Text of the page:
from the still-waiting-for-the-stars-to-align-to-write-my-super-code dept.
narramissic writes "Programmers may not think that their rituals are unusual, but if you swear that your code is less buggy if you recite it aloud or you prepare for coding by listening to certain music, don't be surprised if you get a couple sideways glances. In a recent ITworld article, Issac Kelly, Lead Developer at Servee.com, explains his routine and why it works: 'To me, programming is really the 'last mile' to getting something done. When I do the planning and specifications, I go on lots of walks, take lots of time with my wife, and really do as little work in front of the computer as possible. The more I plan (in my head, on paper, on a whiteboard) the less I program; and all of my rituals are to that end.' His ritual goes like this: 'Before sitting down to a coding session, he gets a big glass of water, takes everything off of his desk, and closes out all programs and e-mail, keeping open only his code editor. The office door is shut, and some sort of music is playing ('typically an instrumental only, like my 'Explosions in the Sky' pandora station,' says Kelly).'"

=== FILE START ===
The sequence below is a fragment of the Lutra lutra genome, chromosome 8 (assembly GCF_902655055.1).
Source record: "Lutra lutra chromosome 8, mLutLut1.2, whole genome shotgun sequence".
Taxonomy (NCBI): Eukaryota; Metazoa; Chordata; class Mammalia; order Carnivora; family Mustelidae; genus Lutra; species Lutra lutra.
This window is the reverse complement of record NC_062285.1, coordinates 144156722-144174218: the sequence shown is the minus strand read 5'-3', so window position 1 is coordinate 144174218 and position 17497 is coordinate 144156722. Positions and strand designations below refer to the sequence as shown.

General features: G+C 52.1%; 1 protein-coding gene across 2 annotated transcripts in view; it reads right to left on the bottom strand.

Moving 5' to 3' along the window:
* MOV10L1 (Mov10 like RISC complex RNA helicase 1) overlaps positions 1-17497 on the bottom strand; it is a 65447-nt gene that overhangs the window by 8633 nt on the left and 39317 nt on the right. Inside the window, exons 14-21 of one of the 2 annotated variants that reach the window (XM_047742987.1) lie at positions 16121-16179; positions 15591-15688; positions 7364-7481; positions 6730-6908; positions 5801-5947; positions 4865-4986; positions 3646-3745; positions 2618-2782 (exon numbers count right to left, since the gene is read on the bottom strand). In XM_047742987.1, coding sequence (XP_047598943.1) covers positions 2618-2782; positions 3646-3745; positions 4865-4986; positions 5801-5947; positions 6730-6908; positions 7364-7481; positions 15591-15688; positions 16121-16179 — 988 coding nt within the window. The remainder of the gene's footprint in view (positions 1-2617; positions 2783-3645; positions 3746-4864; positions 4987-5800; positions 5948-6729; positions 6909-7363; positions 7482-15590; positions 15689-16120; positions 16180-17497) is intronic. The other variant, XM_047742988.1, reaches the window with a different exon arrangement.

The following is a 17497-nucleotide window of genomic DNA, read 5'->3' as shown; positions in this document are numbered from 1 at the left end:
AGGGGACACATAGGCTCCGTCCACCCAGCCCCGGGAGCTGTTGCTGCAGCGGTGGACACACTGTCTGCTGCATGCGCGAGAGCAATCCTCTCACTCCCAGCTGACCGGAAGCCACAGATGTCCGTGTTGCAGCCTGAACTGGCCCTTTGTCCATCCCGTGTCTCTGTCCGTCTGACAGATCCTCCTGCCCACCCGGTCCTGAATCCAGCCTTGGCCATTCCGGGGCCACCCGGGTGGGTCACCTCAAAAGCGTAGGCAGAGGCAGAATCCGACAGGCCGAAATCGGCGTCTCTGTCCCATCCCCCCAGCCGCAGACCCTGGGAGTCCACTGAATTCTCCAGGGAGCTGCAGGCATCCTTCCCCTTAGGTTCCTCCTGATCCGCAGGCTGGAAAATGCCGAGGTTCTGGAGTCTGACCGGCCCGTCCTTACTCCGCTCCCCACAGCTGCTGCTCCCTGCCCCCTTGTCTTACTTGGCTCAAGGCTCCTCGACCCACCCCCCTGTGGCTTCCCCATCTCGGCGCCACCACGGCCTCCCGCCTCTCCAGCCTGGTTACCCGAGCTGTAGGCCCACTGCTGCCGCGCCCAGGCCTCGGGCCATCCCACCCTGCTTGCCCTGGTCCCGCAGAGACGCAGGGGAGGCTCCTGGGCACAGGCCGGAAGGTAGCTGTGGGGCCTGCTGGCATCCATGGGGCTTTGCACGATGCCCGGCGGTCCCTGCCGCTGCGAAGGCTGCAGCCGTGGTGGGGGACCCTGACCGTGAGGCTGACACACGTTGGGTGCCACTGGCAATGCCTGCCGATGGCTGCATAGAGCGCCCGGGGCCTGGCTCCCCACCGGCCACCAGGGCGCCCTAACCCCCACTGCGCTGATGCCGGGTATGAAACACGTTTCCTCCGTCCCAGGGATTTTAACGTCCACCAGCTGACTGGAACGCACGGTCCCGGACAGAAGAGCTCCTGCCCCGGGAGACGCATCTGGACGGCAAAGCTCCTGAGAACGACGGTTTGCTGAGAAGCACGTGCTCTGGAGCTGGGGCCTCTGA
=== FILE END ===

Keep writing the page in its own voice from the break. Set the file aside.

The opposite of a correct statement is a false statement. But the opposite
of a profound truth may well be another profound truth.
-- Niels Bohr